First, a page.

Lawyers for Ron Barlas respond to 'scandalous' evidence from Łutsel K'e Dene First Nation

Ron Barlas (right) and wife Zeba Barlas enter the Yellowknife courtroom on Wednesday. (Robert Holden / CBC - image credit)
Ron Barlas (right) and wife Zeba Barlas enter the Yellowknife courtroom on Wednesday. (Robert Holden / CBC - image credit)

Lawyers for Ron Barlas say Łutsel K'e Dene First Nation (LKDFN) have massively overstated their case, taken evidence out of context and downplayed exonerating evidence.

Barlas is accused of funnelling close to $12 million of LKDFN money into his own companies while employed as CEO of the First Nation's business arm, Denesoline Corporation.

He continues to deny all accusations.

Counsel for Barlas laid out his defence in a Yellowknife courtroom Tuesday and Wednesday, with Barlas and his wife in attendance.

The defence argued Iqbal Bhatti, a former Denesoline employee, has a "personal vendetta" against Barlas, and shaped the bulk of the accusations — instead of the community.

Defence lawyers revealed Bhatti is currently under investigation for fraud — a fact that was left out of the initial affidavit.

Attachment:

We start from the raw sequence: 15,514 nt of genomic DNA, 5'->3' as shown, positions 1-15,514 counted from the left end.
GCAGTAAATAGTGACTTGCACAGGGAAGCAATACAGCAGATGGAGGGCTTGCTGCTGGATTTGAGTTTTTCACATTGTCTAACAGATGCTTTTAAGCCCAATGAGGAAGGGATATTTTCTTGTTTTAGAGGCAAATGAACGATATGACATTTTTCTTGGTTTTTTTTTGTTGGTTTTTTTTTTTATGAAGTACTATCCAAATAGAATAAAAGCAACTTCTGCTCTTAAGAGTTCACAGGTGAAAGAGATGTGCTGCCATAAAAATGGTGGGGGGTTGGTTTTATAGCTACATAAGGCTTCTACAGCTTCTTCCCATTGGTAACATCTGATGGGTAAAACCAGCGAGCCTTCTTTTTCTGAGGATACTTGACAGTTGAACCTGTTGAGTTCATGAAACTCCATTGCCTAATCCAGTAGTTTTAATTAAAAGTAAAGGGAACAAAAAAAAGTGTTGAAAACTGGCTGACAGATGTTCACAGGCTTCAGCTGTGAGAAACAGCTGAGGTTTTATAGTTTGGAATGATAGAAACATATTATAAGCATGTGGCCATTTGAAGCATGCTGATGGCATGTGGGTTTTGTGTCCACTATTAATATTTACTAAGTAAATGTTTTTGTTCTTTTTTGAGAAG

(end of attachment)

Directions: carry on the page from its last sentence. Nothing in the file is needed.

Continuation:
Bhatti acted as the initial whistleblower after sending an anonymous email to LKDFN in 2022 alleging Barlas was stealing money.

Although Barlas previously paid $20,000 for Bhatti and his family to move to Canada, lawyers say he later made a complaint about Bhatti's immigration status and engineering credentials. Bhatti was later fired by Barlas.

Holding Barlas to 'higher standards' than past CEOs

The role of Tom Lockhart, a Łutsel K'e community elder and former director of LKDFN companies, was also called into question.

It's been alleged by LKDFN lawyers that Lockhart did not understand the "joint venture'" contracts presented to him by Barlas, something the defence says is unlikely given his decades-long experience on regulatory boards.

When Lockhart hired Barlas in 2014, LKDFN was overseeing four joint venture agreements.

Lawyers referenced Lockhart's previous cross-examination, saying it was clear he "understood generally" after he accurately defined various regulatory terms.

The defence also alleges Barlas was authorized to use Lockhart's electronic signature on multiple occasions, a fact LKDFN lawyers have classified as forgery.

Barlas' team scoffed at the idea he would be able to convince KPMG, a major international accounting firm, to engage in this type of fraud. Members of LKDFN previously suggested statements by KPMG were misleading.

Crunching the numbers

The lawyers said Barlas only changed his employment contracts once he had generated significant revenue for the First Nation, and the initial job description remained the same from its previous holder, Roy Shields.

The lawyers said in the first three years of his employment, Barlas increased LKDFN's annual revenue from $300,000 to close to $4 million.

"To say LKDFN didn't benefit from Ron Barlas is far from the truth" the defence told Justice Karan Shaner.

Lawyers also painted Barlas as eccentric and larger than life, but said he never engaged in illegal activity.